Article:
Pine Creek Dayhike




Story lines. How to present the days happenings?   I sorted through images from the other day to see where they might lead.

The underlying theme for the day was one of sheer beauty.  What a day.  It was another day for a high country hike.  I stretched the distance.  Now up to five miles.  This one, about 3400 feet elevation gain too.  Its not the longest hike, but with the vertical involved, its not a casual stroll.

First up, Pine Creek Falls.  It was quiet this early.  Later, it gets busy with day hikers wanting for a photo.  Not surprisingly, I was the first one on the trail.  Then again, not too many folks are up at three.


Pine Creek Falls, Montana



The Pine Creek area burned in 2012.  The fire took out a goodly amount of timber in the drainage, leaving charred tree skeletons.   A dense undergrowth of vegetation carpeted the formerly vacant  forest floor. Remove the tree canopy, let the light in, and stuff grows.  Bedstraw, arnica and spirea flowered profusely.  Their white or yellow flowers contrasted sharply against the blackened timber.





I walked in on a shaded trail. It was a steady, sweat free grind.  Reaching the lake, I was greeted by the sun and the slight, comfortable breeze that welcomes in summer mornings.  Occasionally, the lake surface would still.  Fish were rising.

How lucky can one be?

More impressions from the day.  Blue sky.  Mountain peaks. Remnant snow. Wildflowers. Reflections.  Serene scenes.






Pine Creek Lake, Montana



A little inspiration.......from "Rocky Mountain Suite - Cold Nights in Canada" by John Denver:
"Clear waters are laughing
they sing to the sky
the Rockies are living
they never will die"
At least I hope not.  A world without mountain grandeur would be a sad place indeed.


And then....fishing.....  The fish? Yellowstone cutthroats. Not the biggest, but scrappy.  And pretty. Now three years old, they arrived via airplane as two inch fingerlings.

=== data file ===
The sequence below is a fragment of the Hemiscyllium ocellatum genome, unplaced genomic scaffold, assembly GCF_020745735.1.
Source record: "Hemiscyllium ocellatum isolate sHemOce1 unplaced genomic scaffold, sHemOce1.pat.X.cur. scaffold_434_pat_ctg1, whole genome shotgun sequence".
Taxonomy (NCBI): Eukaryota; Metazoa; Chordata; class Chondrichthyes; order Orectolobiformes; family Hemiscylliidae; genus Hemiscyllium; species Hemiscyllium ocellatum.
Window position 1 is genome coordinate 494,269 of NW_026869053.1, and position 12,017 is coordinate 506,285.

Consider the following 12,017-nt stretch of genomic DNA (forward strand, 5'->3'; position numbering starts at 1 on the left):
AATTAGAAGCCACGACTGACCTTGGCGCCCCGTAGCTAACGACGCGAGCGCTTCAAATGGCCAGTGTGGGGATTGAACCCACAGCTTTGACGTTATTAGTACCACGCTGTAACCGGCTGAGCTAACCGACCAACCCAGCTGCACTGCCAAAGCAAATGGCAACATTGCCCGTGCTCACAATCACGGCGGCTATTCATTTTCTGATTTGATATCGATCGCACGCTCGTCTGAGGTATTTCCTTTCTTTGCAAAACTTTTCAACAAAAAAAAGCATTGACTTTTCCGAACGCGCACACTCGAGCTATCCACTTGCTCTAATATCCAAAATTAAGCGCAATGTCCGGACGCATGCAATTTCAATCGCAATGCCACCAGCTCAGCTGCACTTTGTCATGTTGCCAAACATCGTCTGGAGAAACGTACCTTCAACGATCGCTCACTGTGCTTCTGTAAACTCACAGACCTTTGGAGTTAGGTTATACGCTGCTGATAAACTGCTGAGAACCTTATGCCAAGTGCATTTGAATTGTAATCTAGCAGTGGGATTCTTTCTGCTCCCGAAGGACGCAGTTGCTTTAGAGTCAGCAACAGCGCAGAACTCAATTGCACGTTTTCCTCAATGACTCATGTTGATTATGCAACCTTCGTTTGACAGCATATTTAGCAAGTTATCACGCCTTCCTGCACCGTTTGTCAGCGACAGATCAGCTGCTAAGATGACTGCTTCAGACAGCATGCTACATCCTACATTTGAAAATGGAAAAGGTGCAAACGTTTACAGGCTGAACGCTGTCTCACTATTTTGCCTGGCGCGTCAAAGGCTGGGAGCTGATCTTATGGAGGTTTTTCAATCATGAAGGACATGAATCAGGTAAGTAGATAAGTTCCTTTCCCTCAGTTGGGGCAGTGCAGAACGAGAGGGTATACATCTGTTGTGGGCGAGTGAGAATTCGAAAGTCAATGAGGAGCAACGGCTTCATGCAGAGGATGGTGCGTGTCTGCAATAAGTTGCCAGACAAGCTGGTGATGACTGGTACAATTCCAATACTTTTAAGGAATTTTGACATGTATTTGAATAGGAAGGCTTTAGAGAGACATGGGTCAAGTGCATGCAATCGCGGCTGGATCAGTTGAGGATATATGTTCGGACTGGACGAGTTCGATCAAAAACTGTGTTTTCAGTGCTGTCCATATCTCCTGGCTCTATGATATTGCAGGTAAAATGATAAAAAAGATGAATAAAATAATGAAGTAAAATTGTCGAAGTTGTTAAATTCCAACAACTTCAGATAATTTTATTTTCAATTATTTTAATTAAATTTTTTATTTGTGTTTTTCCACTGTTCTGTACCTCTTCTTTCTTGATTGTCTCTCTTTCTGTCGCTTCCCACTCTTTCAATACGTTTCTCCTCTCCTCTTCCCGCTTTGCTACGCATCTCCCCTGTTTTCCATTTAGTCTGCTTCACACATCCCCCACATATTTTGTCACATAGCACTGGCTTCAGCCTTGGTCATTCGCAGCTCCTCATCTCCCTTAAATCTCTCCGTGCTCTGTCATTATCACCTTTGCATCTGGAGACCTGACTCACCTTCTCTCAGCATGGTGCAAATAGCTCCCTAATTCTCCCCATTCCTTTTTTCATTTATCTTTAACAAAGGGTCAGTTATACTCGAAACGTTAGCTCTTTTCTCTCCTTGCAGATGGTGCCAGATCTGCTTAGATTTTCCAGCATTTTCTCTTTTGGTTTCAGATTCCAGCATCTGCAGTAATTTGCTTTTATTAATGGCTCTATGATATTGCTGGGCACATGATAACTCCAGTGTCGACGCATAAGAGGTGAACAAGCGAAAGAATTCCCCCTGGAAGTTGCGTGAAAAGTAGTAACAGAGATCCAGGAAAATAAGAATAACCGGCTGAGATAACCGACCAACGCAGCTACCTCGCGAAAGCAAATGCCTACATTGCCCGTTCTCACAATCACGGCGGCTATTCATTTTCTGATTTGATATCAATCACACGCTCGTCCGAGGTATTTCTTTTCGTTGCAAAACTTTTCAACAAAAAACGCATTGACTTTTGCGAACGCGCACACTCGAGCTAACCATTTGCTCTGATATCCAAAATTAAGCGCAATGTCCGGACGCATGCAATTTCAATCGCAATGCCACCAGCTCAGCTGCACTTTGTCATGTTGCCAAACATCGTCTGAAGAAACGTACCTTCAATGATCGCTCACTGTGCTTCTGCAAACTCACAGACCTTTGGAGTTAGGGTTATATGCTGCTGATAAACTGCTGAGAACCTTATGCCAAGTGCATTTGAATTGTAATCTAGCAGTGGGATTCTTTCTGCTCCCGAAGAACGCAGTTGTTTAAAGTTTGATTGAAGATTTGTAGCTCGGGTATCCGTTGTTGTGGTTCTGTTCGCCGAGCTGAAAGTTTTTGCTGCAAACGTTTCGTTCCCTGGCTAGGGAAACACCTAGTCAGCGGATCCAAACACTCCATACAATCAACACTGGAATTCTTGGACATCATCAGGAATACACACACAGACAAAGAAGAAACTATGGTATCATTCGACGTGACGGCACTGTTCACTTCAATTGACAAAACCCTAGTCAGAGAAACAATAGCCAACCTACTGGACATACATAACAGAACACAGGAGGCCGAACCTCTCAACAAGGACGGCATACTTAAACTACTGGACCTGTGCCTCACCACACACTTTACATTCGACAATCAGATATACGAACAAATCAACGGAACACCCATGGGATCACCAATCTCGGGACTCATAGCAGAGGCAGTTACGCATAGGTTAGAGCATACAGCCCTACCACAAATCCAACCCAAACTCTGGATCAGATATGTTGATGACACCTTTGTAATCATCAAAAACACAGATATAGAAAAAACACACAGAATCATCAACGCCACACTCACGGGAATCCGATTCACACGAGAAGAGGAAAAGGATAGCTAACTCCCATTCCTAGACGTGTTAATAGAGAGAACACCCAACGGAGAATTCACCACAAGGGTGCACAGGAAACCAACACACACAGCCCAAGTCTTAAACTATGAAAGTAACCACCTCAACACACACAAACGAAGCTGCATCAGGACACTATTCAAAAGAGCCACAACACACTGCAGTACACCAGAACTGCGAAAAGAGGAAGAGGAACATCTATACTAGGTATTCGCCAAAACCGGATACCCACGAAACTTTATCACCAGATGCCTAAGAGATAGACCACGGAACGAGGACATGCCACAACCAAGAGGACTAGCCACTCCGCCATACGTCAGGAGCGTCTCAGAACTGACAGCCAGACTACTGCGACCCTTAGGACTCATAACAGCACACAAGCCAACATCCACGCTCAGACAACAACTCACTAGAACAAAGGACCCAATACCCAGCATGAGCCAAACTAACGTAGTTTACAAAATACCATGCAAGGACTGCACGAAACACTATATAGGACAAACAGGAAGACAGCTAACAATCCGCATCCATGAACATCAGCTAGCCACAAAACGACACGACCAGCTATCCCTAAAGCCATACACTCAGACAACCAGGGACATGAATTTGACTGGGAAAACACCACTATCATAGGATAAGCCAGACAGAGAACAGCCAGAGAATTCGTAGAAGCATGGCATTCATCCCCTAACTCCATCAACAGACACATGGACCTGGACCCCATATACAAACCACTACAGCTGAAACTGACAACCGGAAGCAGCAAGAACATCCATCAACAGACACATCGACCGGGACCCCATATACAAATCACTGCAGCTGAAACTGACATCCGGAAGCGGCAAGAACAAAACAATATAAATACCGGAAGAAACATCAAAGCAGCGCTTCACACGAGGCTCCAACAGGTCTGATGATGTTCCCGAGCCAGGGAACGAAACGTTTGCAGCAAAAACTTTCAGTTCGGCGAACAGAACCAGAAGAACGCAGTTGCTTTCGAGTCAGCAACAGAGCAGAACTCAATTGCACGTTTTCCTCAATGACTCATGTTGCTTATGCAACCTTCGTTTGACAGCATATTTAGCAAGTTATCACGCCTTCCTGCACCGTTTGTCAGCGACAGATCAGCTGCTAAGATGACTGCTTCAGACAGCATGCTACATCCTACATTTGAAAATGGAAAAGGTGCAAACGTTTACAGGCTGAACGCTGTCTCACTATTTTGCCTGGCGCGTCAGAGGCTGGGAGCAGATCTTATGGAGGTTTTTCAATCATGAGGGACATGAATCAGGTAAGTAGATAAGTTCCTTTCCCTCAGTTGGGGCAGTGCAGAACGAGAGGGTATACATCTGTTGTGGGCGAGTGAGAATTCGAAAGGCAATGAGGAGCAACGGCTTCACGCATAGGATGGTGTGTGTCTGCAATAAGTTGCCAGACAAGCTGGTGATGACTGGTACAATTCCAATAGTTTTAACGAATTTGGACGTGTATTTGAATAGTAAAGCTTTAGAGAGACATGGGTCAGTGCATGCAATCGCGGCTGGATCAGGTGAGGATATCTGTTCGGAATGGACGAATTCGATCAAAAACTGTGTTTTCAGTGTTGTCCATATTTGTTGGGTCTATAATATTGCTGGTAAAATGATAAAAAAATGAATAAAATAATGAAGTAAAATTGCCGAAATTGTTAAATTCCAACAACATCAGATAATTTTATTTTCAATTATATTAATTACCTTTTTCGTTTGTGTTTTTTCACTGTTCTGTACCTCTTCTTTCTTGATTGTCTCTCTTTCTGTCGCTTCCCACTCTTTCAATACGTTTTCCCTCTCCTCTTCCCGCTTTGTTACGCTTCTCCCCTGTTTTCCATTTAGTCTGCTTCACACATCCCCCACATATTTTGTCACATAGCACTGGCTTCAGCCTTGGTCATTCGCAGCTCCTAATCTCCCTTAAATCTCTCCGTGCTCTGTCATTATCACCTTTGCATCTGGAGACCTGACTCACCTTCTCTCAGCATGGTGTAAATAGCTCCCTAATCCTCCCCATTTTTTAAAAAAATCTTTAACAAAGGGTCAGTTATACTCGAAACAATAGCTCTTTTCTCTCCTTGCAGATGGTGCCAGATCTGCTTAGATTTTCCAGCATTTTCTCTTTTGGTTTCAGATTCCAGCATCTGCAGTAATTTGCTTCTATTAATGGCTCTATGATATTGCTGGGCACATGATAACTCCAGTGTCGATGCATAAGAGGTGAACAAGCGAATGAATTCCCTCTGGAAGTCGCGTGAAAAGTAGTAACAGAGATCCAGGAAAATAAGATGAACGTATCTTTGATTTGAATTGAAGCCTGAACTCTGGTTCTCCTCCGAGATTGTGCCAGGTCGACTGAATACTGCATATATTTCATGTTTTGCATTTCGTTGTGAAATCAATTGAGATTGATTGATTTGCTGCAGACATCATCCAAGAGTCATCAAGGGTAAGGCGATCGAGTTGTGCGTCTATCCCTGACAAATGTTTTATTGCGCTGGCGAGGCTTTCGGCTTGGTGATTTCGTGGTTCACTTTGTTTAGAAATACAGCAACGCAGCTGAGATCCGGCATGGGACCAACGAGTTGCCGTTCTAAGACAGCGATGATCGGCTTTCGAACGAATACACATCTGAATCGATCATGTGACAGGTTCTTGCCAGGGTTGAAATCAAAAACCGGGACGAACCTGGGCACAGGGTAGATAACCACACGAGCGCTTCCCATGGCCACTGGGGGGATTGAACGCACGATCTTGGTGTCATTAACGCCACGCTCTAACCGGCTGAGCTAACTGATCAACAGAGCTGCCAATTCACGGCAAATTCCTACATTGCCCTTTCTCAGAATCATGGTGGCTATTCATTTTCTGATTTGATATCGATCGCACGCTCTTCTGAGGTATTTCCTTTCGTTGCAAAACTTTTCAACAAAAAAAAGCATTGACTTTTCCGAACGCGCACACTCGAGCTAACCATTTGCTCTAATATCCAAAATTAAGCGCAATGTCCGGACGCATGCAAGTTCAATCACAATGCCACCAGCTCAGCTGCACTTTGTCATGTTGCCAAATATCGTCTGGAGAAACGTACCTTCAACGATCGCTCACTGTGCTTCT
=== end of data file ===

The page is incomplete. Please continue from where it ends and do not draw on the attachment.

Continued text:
Yellowstone cutthroat trout, Pine Creek Lake, Montana.


After catching enough, it was time to recline.  Engage in contemplation....


Taking a nap a Pine Creek Lake, Montana





The hike out.  Down, down, down.  The trail winds through rock and meadow and burned timber. I've always thought that the hike out took a lot longer than the walk in.  Then again, hiking out in mid afternoon, through open burned timber, on a west facing slope can get pretty toasty.  Its important to stop at the various springs and filter water.  Drink up.









Tree skeletons along the Pine Creek trail near Livingston, Montana.


There was one more stop to  complete the day.  Marks In and Out in Livingston.  I hadn't been there in a year.  I had a powerful hankering. Burger, fries and chocolate shake.  You know, the requisite fortifications for a trail weary hiker. I finished eating, tossed the food wrappers, got into my car and was smugly thinking "what a great day!"

Then the car wouldn't start.

Huh?  I pondered my fate.  How was I going to get home?  After twenty minutes it turned over. As it turned out, some internal computer needed to be reset (I figured it out when I got home.)

I can still say, "what a great day!"


Arctic gentian.



Comments

  1. Lester
    This is the kind of trip that makes hiking worth the effort. The lakes and the streams along the way only add to the beauty of this place. One hates to see the burned areas but in time it will come back. Were you carrying a backpack combo to fish the lake? Thanks for sharing a great adventure

    ReplyDelete
    Replies
    1. Yes Bill, the burns do come back. Pretty quick actually. Fire has been an important component in shaping natural landscapes. Well, at least until we got involved in fire suppression.

      As for tackle, I use the same four piece, three weight to fish alpine lakes that I use on our spring creeks. Add a 5X leader and just about any fly, and you're good to go.

      Have a good weekend.

      Delete
  2. Awesome hike. Thanks for the reflections. What are those flowers in the final pic? They remind me a mountain flower I may have seen in alpine country, but I can't place it.

    ReplyDelete
    Replies
    1. Thanks for coming along Walt. The flowers are arctic gentian.

      By the way, are you able to see captions when you mouse over the photos?

      Delete

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